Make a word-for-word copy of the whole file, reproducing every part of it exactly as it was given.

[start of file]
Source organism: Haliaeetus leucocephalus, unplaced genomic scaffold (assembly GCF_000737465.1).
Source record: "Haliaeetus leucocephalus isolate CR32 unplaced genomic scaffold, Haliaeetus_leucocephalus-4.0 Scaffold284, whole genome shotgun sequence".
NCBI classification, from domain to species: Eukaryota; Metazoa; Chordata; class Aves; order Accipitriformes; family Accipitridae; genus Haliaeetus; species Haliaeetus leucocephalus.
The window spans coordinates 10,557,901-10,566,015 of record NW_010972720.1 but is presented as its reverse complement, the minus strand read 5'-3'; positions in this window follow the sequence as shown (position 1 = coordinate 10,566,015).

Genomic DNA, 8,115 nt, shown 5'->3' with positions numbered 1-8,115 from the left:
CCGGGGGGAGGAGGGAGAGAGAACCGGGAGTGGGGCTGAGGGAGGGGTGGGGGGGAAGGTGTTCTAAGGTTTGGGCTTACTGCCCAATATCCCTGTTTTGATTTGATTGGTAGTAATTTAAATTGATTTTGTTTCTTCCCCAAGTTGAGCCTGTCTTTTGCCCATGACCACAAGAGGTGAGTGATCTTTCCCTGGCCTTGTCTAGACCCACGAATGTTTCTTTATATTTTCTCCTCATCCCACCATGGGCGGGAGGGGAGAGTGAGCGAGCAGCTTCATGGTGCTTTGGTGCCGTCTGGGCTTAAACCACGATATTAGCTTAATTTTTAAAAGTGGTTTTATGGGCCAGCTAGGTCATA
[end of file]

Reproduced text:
Source organism: Haliaeetus leucocephalus, unplaced genomic scaffold (assembly GCF_000737465.1).
Source record: "Haliaeetus leucocephalus isolate CR32 unplaced genomic scaffold, Haliaeetus_leucocephalus-4.0 Scaffold284, whole genome shotgun sequence".
NCBI classification, from domain to species: Eukaryota; Metazoa; Chordata; class Aves; order Accipitriformes; family Accipitridae; genus Haliaeetus; species Haliaeetus leucocephalus.
The window spans coordinates 10,557,901-10,566,015 of record NW_010972720.1 but is presented as its reverse complement, the minus strand read 5'-3'; positions in this window follow the sequence as shown (position 1 = coordinate 10,566,015).

Genomic DNA, 8,115 nt, shown 5'->3' with positions numbered 1-8,115 from the left:
CCGGGGGGAGGAGGGAGAGAGAACCGGGAGTGGGGCTGAGGGAGGGGTGGGGGGGAAGGTGTTCTAAGGTTTGGGCTTACTGCCCAATATCCCTGTTTTGATTTGATTGGTAGTAATTTAAATTGATTTTGTTTCTTCCCCAAGTTGAGCCTGTCTTTTGCCCATGACCACAAGAGGTGAGTGATCTTTCCCTGGCCTTGTCTAGACCCACGAATGTTTCTTTATATTTTCTCCTCATCCCACCATGGGCGGGAGGGGAGAGTGAGCGAGCAGCTTCATGGTGCTTTGGTGCCGTCTGGGCTTAAACCACGATATTAGCTTAATTTTTAAAAGTGGTTTTATGGGCCAGCTAGGTCATA